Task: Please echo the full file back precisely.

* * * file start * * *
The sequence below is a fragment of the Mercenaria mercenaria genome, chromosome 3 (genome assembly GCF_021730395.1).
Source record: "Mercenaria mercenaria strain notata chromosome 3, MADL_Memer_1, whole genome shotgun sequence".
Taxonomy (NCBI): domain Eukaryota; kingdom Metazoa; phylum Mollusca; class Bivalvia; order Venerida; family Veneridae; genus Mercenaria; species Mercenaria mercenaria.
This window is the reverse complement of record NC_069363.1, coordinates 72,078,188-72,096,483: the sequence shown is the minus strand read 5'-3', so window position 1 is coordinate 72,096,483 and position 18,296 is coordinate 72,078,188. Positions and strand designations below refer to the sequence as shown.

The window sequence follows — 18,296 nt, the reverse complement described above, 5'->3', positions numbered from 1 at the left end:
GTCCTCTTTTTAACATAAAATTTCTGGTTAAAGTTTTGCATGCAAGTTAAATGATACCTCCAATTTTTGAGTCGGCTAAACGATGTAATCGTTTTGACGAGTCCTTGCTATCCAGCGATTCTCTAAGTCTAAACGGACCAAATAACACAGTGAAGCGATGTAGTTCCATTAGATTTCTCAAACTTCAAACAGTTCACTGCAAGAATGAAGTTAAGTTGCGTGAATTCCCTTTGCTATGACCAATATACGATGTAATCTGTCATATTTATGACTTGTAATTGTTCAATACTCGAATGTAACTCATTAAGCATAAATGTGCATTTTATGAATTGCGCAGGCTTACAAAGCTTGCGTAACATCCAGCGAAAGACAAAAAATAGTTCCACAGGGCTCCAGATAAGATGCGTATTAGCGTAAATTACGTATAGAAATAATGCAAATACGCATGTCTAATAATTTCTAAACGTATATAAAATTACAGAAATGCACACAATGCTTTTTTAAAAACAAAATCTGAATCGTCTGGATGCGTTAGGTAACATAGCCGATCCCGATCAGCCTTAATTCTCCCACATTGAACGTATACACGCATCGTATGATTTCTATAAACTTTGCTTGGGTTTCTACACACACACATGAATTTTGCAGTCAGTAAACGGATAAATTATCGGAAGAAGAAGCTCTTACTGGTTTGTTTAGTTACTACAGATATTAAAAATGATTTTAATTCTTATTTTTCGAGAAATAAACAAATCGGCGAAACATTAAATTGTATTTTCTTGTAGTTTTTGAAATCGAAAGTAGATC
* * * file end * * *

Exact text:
The sequence below is a fragment of the Mercenaria mercenaria genome, chromosome 3 (genome assembly GCF_021730395.1).
Source record: "Mercenaria mercenaria strain notata chromosome 3, MADL_Memer_1, whole genome shotgun sequence".
Taxonomy (NCBI): domain Eukaryota; kingdom Metazoa; phylum Mollusca; class Bivalvia; order Venerida; family Veneridae; genus Mercenaria; species Mercenaria mercenaria.
This window is the reverse complement of record NC_069363.1, coordinates 72,078,188-72,096,483: the sequence shown is the minus strand read 5'-3', so window position 1 is coordinate 72,096,483 and position 18,296 is coordinate 72,078,188. Positions and strand designations below refer to the sequence as shown.

The window sequence follows — 18,296 nt, the reverse complement described above, 5'->3', positions numbered from 1 at the left end:
GTCCTCTTTTTAACATAAAATTTCTGGTTAAAGTTTTGCATGCAAGTTAAATGATACCTCCAATTTTTGAGTCGGCTAAACGATGTAATCGTTTTGACGAGTCCTTGCTATCCAGCGATTCTCTAAGTCTAAACGGACCAAATAACACAGTGAAGCGATGTAGTTCCATTAGATTTCTCAAACTTCAAACAGTTCACTGCAAGAATGAAGTTAAGTTGCGTGAATTCCCTTTGCTATGACCAATATACGATGTAATCTGTCATATTTATGACTTGTAATTGTTCAATACTCGAATGTAACTCATTAAGCATAAATGTGCATTTTATGAATTGCGCAGGCTTACAAAGCTTGCGTAACATCCAGCGAAAGACAAAAAATAGTTCCACAGGGCTCCAGATAAGATGCGTATTAGCGTAAATTACGTATAGAAATAATGCAAATACGCATGTCTAATAATTTCTAAACGTATATAAAATTACAGAAATGCACACAATGCTTTTTTAAAAACAAAATCTGAATCGTCTGGATGCGTTAGGTAACATAGCCGATCCCGATCAGCCTTAATTCTCCCACATTGAACGTATACACGCATCGTATGATTTCTATAAACTTTGCTTGGGTTTCTACACACACACATGAATTTTGCAGTCAGTAAACGGATAAATTATCGGAAGAAGAAGCTCTTACTGGTTTGTTTAGTTACTACAGATATTAAAAATGATTTTAATTCTTATTTTTCGAGAAATAAACAAATCGGCGAAACATTAAATTGTATTTTCTTGTAGTTTTTGAAATCGAAAGTAGATC